I'm glad to see the current discussion(s) taking place. I don't contribute much but I read and enjoy it all. I think this list does serve many purposes.
Most contributors seem to be interested in the "nuts and bolts" of calculus so I'd like to pass on an experience I had yesterday which might fit that category. Brian Felkel and I are just finishing up a new on-line business text with live links to lots of stuff. We use Excel and Maple (any cas will do) in an integrated every-day fashion. I called our assistant Dean in the College of Business yesterday and presented the following (His name is Tim Burwell and he has a B.S. in math, Ph. D. in economics and much experience in business so I like to get his advice).
I explained to Tim that we have just finished teaching the part where integral calculus is explained and used, and, in Monday's class I had posed the question of how wide one would need to make airline seats to accommodate 99% of the people getting on the plane. After a short discussion, they had worked the problem using Excel and Maple - time elapsed: about 15 minutes. Brian and I wanted to know how much integration by hand we should cover (its getting near the end of our term). His response was as follows:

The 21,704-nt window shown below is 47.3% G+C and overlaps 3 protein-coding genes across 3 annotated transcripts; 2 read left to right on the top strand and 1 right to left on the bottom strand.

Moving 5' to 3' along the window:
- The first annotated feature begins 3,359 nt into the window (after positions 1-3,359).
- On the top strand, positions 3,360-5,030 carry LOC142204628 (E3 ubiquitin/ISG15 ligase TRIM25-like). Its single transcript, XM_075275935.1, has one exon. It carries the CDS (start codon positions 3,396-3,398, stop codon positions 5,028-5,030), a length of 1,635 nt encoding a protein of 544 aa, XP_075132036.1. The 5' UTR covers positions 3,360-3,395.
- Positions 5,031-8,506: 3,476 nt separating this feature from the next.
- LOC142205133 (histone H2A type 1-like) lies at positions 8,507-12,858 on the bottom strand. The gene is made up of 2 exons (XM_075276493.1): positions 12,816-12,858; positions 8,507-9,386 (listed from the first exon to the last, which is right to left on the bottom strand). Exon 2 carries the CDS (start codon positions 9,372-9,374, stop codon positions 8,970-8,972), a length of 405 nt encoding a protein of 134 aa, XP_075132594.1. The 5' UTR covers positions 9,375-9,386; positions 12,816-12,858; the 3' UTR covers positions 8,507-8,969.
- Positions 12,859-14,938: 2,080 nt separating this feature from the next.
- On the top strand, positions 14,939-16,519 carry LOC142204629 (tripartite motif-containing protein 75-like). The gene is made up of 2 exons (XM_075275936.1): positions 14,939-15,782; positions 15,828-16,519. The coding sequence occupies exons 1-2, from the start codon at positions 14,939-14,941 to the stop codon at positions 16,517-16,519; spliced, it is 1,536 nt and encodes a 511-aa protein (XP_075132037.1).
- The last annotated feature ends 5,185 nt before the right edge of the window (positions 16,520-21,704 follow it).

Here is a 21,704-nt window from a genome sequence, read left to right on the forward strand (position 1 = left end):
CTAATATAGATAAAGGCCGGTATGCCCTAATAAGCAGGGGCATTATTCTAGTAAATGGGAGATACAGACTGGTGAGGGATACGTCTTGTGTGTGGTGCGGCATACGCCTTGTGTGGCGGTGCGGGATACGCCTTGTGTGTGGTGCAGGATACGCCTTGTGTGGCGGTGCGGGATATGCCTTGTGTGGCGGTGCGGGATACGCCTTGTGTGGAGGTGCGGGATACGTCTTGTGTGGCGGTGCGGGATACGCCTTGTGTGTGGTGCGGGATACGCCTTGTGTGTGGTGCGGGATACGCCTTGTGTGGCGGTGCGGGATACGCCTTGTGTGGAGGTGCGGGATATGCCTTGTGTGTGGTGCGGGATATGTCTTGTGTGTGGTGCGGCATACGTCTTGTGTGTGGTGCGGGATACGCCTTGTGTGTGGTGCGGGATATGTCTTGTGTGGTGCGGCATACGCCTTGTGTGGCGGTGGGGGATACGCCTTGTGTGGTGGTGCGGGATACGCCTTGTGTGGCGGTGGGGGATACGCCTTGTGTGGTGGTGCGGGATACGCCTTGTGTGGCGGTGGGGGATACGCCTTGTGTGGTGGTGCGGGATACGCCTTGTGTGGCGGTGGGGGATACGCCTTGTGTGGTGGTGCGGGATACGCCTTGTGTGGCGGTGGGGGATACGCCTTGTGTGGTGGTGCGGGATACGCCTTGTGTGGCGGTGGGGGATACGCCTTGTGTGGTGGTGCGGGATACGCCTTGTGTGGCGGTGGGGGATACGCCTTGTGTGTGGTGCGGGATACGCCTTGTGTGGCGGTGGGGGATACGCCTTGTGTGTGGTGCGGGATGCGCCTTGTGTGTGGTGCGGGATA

"Since you have covered the concepts needed, a short discussion from a historical perspective might be OK. No more than how one gets the anti derivative of x^n, however".
I was a little surprised and pursued it with him. It appears he has in mind about 15 minutes discussion. His point was: if they have the concepts we use all the time and ever need to do any integration of formulas by hand in a graduate course, it is more time and cost effective to teach them at that point.
Having taught calculus and business classes for many years, I guess I should not have been surprised, but I was. Twenty years ago (10?) this would have been heresy and might still be at some schools.